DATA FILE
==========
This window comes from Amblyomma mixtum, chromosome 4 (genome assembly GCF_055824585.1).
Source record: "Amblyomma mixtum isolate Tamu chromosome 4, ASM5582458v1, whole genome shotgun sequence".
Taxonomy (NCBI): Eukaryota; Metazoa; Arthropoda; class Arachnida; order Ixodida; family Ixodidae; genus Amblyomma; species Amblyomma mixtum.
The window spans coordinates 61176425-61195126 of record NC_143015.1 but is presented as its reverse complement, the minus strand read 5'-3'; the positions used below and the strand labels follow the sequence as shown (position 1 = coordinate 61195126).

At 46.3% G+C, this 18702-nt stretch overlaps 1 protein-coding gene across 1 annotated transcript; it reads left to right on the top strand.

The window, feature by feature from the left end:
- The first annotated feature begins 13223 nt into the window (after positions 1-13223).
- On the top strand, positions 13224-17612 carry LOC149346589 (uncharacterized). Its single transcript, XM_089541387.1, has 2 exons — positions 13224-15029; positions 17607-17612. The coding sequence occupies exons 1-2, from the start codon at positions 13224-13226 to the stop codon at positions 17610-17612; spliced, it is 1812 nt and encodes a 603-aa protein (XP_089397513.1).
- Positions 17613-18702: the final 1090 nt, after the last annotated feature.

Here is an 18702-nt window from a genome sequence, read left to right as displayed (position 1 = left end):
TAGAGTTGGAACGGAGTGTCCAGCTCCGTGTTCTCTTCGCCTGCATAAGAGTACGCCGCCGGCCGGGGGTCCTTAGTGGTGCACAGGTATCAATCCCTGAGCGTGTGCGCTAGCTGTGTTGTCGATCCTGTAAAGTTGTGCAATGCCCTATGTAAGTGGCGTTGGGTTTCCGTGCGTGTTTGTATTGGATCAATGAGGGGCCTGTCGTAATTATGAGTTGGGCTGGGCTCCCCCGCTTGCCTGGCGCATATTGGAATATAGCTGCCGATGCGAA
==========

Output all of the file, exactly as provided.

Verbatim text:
This window comes from Amblyomma mixtum, chromosome 4 (genome assembly GCF_055824585.1).
Source record: "Amblyomma mixtum isolate Tamu chromosome 4, ASM5582458v1, whole genome shotgun sequence".
Taxonomy (NCBI): Eukaryota; Metazoa; Arthropoda; class Arachnida; order Ixodida; family Ixodidae; genus Amblyomma; species Amblyomma mixtum.
The window spans coordinates 61176425-61195126 of record NC_143015.1 but is presented as its reverse complement, the minus strand read 5'-3'; the positions used below and the strand labels follow the sequence as shown (position 1 = coordinate 61195126).

At 46.3% G+C, this 18702-nt stretch overlaps 1 protein-coding gene across 1 annotated transcript; it reads left to right on the top strand.

The window, feature by feature from the left end:
- The first annotated feature begins 13223 nt into the window (after positions 1-13223).
- On the top strand, positions 13224-17612 carry LOC149346589 (uncharacterized). Its single transcript, XM_089541387.1, has 2 exons — positions 13224-15029; positions 17607-17612. The coding sequence occupies exons 1-2, from the start codon at positions 13224-13226 to the stop codon at positions 17610-17612; spliced, it is 1812 nt and encodes a 603-aa protein (XP_089397513.1).
- Positions 17613-18702: the final 1090 nt, after the last annotated feature.

Here is an 18702-nt window from a genome sequence, read left to right as displayed (position 1 = left end):
TAGAGTTGGAACGGAGTGTCCAGCTCCGTGTTCTCTTCGCCTGCATAAGAGTACGCCGCCGGCCGGGGGTCCTTAGTGGTGCACAGGTATCAATCCCTGAGCGTGTGCGCTAGCTGTGTTGTCGATCCTGTAAAGTTGTGCAATGCCCTATGTAAGTGGCGTTGGGTTTCCGTGCGTGTTTGTATTGGATCAATGAGGGGCCTGTCGTAATTATGAGTTGGGCTGGGCTCCCCCGCTTGCCTGGCGCATATTGGAATATAGCTGCCGATGCGAA